The military draft process occurs in the following steps: The Army calls upon a potential soldier in a letter and this is called the “First Calling” or Tzav Rishon. This letter states that the teenager must report to a certain place at a certain time for a long day (one of the longest days in my life) of examination, medical checks and interviewing. After careful looking over the Tzav Rishon’s results the potential soldier (mainly girls) will get a preference questionnaire. Then when you turn 18 (more or less) you will enlist and begin the army process and basic training.

So there I was, 18 year old girl who just finished high school, enlisting the army…..

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Israel

 

 

 

 

 

 

 

Moving to a different country is never easy. Especially when you are facing new language, new culture, new everything (well, almost). For me it is extra hard.  Leaving Israel is like leaving a big family and in this blog, among other things, I will try to explain why.  

You are probably asking yourself “so why did you do it?!”. The answer is simple. I’m going back. This is a temporary situation… I moved to Virginia to get my masters in business administration and then I’m going back HOME.  

Israel is  the land of milk and honey and… an abundance of preconceived notions, stereotypes, expectations. Some good, others bad and many beautiful.

But… living in Israel is not what you think! 

This blog is giving me the opportunity to show people another side of Israel. For some reason people always think  Israel is all about desert and camels,bombing and wars. well, its definitely NOT. It has a beautiful history, interesting culture,  amazing places and amazing night life.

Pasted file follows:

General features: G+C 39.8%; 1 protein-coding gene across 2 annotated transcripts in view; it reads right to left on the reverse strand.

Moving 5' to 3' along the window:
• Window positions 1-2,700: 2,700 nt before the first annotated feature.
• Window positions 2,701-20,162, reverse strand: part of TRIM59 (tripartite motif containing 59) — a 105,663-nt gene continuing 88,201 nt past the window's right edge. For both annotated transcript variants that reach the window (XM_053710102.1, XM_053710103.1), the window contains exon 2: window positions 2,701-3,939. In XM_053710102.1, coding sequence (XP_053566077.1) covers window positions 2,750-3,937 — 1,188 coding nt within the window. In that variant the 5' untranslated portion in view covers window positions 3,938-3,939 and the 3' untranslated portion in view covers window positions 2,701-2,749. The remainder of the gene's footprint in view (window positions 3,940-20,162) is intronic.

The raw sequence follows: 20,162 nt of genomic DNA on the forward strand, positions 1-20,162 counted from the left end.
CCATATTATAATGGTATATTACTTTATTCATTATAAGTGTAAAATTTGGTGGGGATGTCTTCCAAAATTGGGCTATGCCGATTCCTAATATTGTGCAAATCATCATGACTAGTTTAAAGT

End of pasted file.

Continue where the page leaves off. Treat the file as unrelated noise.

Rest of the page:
Its true, growing up in Israel was not easy. Everything has its good and bad sides. so does Israel. Serving the army was hard but it was four amazing years for me (i will expand more about my time and experiences  on the army later on). Living in fear that the bus you are going on might explode or that in every second a war can begin. But then you open your eyes and see the Dead sea, Masada or Jerusalem’s old city and realize that living in Israel is definitely worth it!

Masada     Jerusalem's old city      The Dead sea

 I guess you can say these things about a lot of places in the worldincluding the bombing and war parts,  but for me there is no place like Israel and I will do my best to show you why.

 

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Israel at a Glance

Coming soon…..